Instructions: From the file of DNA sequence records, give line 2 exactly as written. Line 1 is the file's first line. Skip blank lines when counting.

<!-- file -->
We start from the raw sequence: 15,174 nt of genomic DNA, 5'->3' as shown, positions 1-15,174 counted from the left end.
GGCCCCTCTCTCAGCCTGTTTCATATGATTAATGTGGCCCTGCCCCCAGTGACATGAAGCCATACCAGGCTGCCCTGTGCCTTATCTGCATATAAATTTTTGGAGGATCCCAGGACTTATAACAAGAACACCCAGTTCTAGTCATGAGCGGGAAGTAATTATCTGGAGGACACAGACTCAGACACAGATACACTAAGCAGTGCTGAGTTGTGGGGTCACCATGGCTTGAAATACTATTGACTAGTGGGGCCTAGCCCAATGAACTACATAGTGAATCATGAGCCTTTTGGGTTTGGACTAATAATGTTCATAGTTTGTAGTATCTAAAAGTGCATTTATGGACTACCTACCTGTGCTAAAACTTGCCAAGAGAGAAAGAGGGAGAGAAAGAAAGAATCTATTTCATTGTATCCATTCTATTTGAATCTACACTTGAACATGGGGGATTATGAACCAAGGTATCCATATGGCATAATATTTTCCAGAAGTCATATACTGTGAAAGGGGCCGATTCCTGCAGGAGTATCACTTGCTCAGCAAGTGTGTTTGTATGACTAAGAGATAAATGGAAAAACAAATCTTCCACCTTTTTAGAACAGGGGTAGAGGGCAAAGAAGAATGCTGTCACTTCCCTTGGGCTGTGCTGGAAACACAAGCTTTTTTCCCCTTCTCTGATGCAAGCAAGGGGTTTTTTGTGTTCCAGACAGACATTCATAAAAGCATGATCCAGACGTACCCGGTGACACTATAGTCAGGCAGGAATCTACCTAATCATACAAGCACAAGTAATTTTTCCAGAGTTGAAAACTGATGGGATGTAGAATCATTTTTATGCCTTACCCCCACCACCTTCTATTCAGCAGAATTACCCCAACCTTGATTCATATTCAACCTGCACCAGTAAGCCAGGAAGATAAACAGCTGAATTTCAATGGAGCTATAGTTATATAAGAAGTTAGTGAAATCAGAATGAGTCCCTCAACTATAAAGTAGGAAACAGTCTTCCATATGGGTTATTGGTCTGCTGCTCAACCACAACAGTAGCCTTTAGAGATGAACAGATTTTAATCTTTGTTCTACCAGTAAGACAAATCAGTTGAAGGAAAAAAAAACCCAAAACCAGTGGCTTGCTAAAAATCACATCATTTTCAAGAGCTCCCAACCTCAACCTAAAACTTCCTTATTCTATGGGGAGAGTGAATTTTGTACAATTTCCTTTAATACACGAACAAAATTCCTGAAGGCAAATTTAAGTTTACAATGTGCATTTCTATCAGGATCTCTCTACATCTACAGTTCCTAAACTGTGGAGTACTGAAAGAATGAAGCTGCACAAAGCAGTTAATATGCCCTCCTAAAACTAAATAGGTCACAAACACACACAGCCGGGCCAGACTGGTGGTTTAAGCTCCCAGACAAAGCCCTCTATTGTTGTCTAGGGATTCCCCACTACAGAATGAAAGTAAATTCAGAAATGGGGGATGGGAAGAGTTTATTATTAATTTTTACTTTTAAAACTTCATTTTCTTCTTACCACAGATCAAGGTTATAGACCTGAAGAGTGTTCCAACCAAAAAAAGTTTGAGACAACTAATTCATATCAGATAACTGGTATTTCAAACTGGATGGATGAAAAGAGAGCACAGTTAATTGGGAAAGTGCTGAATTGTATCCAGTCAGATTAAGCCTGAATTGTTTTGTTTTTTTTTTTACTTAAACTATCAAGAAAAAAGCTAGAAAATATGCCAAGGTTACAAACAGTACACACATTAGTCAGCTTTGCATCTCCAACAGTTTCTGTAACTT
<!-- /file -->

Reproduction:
GGCCCCTCTCTCAGCCTGTTTCATATGATTAATGTGGCCCTGCCCCCAGTGACATGAAGCCATACCAGGCTGCCCTGTGCCTTATCTGCATATAAATTTTTGGAGGATCCCAGGACTTATAACAAGAACACCCAGTTCTAGTCATGAGCGGGAAGTAATTATCTGGAGGACACAGACTCAGACACAGATACACTAAGCAGTGCTGAGTTGTGGGGTCACCATGGCTTGAAATACTATTGACTAGTGGGGCCTAGCCCAATGAACTACATAGTGAATCATGAGCCTTTTGGGTTTGGACTAATAATGTTCATAGTTTGTAGTATCTAAAAGTGCATTTATGGACTACCTACCTGTGCTAAAACTTGCCAAGAGAGAAAGAGGGAGAGAAAGAAAGAATCTATTTCATTGTATCCATTCTATTTGAATCTACACTTGAACATGGGGGATTATGAACCAAGGTATCCATATGGCATAATATTTTCCAGAAGTCATATACTGTGAAAGGGGCCGATTCCTGCAGGAGTATCACTTGCTCAGCAAGTGTGTTTGTATGACTAAGAGATAAATGGAAAAACAAATCTTCCACCTTTTTAGAACAGGGGTAGAGGGCAAAGAAGAATGCTGTCACTTCCCTTGGGCTGTGCTGGAAACACAAGCTTTTTTCCCCTTCTCTGATGCAAGCAAGGGGTTTTTTGTGTTCCAGACAGACATTCATAAAAGCATGATCCAGACGTACCCGGTGACACTATAGTCAGGCAGGAATCTACCTAATCATACAAGCACAAGTAATTTTTCCAGAGTTGAAAACTGATGGGATGTAGAATCATTTTTATGCCTTACCCCCACCACCTTCTATTCAGCAGAATTACCCCAACCTTGATTCATATTCAACCTGCACCAGTAAGCCAGGAAGATAAACAGCTGAATTTCAATGGAGCTATAGTTATATAAGAAGTTAGTGAAATCAGAATGAGTCCCTCAACTATAAAGTAGGAAACAGTCTTCCATATGGGTTATTGGTCTGCTGCTCAACCACAACAGTAGCCTTTAGAGATGAACAGATTTTAATCTTTGTTCTACCAGTAAGACAAATCAGTTGAAGGAAAAAAAAACCCAAAACCAGTGGCTTGCTAAAAATCACATCATTTTCAAGAGCTCCCAACCTCAACCTAAAACTTCCTTATTCTATGGGGAGAGTGAATTTTGTACAATTTCCTTTAATACACGAACAAAATTCCTGAAGGCAAATTTAAGTTTACAATGTGCATTTCTATCAGGATCTCTCTACATCTACAGTTCCTAAACTGTGGAGTACTGAAAGAATGAAGCTGCACAAAGCAGTTAATATGCCCTCCTAAAACTAAATAGGTCACAAACACACACAGCCGGGCCAGACTGGTGGTTTAAGCTCCCAGACAAAGCCCTCTATTGTTGTCTAGGGATTCCCCACTACAGAATGAAAGTAAATTCAGAAATGGGGGATGGGAAGAGTTTATTATTAATTTTTACTTTTAAAACTTCATTTTCTTCTTACCACAGATCAAGGTTATAGACCTGAAGAGTGTTCCAACCAAAAAAAGTTTGAGACAACTAATTCATATCAGATAACTGGTATTTCAAACTGGATGGATGAAAAGAGAGCACAGTTAATTGGGAAAGTGCTGAATTGTATCCAGTCAGATTAAGCCTGAATTGTTTTGTTTTTTTTTTTACTTAAACTATCAAGAAAAAAGCTAGAAAATATGCCAAGGTTACAAACAGTACACACATTAGTCAGCTTTGCATCTCCAACAGTTTCTGTAACTT